it's because of stories like yours and so many others that i have hope for this child...i think the ever-expanding world of the internet makes so much more possible...possible people to find out that whatever struggles they may encounter (any type of struggle in life, really) that they are not alone and that they are choices...

thanks for giving me hope for this child and all the other children out there that may find themselves in similar situations...

cg

genderoutlaw said...

You're welcome!! I know I'm not alone in my comments: I polled my twitter community yesterday about this, and while there was definitely acknowledgment that FTMs have difficult hurdles in life, the overall sentiment was one of happiness.

There is a persistent image of trans people as depressed and suicidal, and it's a generalization---not an accurate picture of the community at all. But until we have more positive media portrayals to balance out movies like "Boys Don't Cry," people will continue to look into our lives with misguided pity (at best.)

bdenied said...

its a fascinating subject for sure. I have definite empathy for those who feel trapped...its like they got the wrong parts of the assembly line.....and quality control didnt notice until the delivery date was past.

curiousgirl said...

@genderoutlaw - "misguided pity"...that is a good way to look at it...because it isnt pity that is needed...it is acceptance...

@bdenied - what an interesting comparison...have you seen the movie "robots"..they are making their baby robot and there is a "leftover" piece...and the dad says "you did say you wanted a boy, right?"...hehehehe...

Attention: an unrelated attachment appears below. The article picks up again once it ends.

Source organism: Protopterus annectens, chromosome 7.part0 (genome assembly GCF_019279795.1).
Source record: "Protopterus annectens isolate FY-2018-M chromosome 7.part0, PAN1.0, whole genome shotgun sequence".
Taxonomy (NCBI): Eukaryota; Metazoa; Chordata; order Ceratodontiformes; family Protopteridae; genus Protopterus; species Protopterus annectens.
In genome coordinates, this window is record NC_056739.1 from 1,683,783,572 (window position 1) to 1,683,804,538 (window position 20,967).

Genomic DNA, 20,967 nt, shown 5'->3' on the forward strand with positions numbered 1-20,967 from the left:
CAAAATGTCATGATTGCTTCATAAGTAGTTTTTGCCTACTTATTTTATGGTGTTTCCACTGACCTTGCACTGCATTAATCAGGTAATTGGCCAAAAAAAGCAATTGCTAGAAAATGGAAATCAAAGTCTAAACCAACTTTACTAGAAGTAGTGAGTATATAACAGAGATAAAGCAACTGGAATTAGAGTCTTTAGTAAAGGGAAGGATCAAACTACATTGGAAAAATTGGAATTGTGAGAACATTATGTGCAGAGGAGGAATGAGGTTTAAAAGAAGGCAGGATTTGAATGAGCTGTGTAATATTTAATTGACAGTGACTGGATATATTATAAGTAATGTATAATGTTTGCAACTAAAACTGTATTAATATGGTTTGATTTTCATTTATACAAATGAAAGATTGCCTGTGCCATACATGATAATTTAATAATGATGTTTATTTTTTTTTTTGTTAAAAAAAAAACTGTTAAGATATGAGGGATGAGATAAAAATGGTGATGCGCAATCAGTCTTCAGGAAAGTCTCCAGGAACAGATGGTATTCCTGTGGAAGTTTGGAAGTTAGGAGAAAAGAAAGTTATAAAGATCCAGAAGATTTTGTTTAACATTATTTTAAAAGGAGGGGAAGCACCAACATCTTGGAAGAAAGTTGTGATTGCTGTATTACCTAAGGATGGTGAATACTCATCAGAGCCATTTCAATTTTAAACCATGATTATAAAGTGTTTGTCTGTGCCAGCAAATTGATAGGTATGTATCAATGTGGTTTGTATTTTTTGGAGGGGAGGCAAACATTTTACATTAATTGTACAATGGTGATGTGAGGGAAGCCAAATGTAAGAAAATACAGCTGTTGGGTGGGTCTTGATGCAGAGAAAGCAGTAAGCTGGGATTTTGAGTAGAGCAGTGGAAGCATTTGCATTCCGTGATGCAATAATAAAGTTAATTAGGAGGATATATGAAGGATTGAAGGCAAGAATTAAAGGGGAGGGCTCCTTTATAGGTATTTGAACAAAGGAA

cg

wingnut said...

I probably came off a bit different than intended. I did not mean to pinhole this child into something of doom and gloom...completely. In the end, this child will find folks who accept her/him, as he/she is. I have no problem with her issues as a whole, and accept that people are born into bodies that really aren't the ones they are supposed to have.

My rant came forth from a serious issue with the general population, and not with those who can see past a certain perspective. We just finished with eight years of that mentality, and I don't think I need to explain that.

I did not mean to imply that every single day is a day of doom for this person. In a way, I went off the rails about my hatred for people who can not see past an opinion that people are one or the other and there is nothing else.

I don't accept that life will be normal for this person, and at the same time, I know her life will be better because of some of the people she has met and will meet. I just hate those who will confront her with their bigotry and hatred to what they do not understand, and close their minds off because of that.

I am not apologizing. I just want to clarify that I do think her life will be extremely difficult...and the reason for that difficulty will be because a bunch of ignorant assholes will be thrown her way every single day of her life.

The power to overcome that ignorance comes from you, and others like you, but it does not eliminate the fact her life is fucked up from day one. Not because of who she/he is...but because there are way too many dickheads in her way.

Aneris said...

Children know about fundamental things themselves, don't they?

Things may be a bit hard but as time marches on, she will be in a much better position than so many others born in the stiff dark ages.

curiousgirl said...

@wingnut - i know that you are pretty open-minded...and are accepting of a lot of things...thanks for clarifying your view...

@aneris - children will amaze every day of my life...they just get boring by the time they hit puberty...lol...

i'd like to think that the world will be a different place 10 - 15 years from now...

cg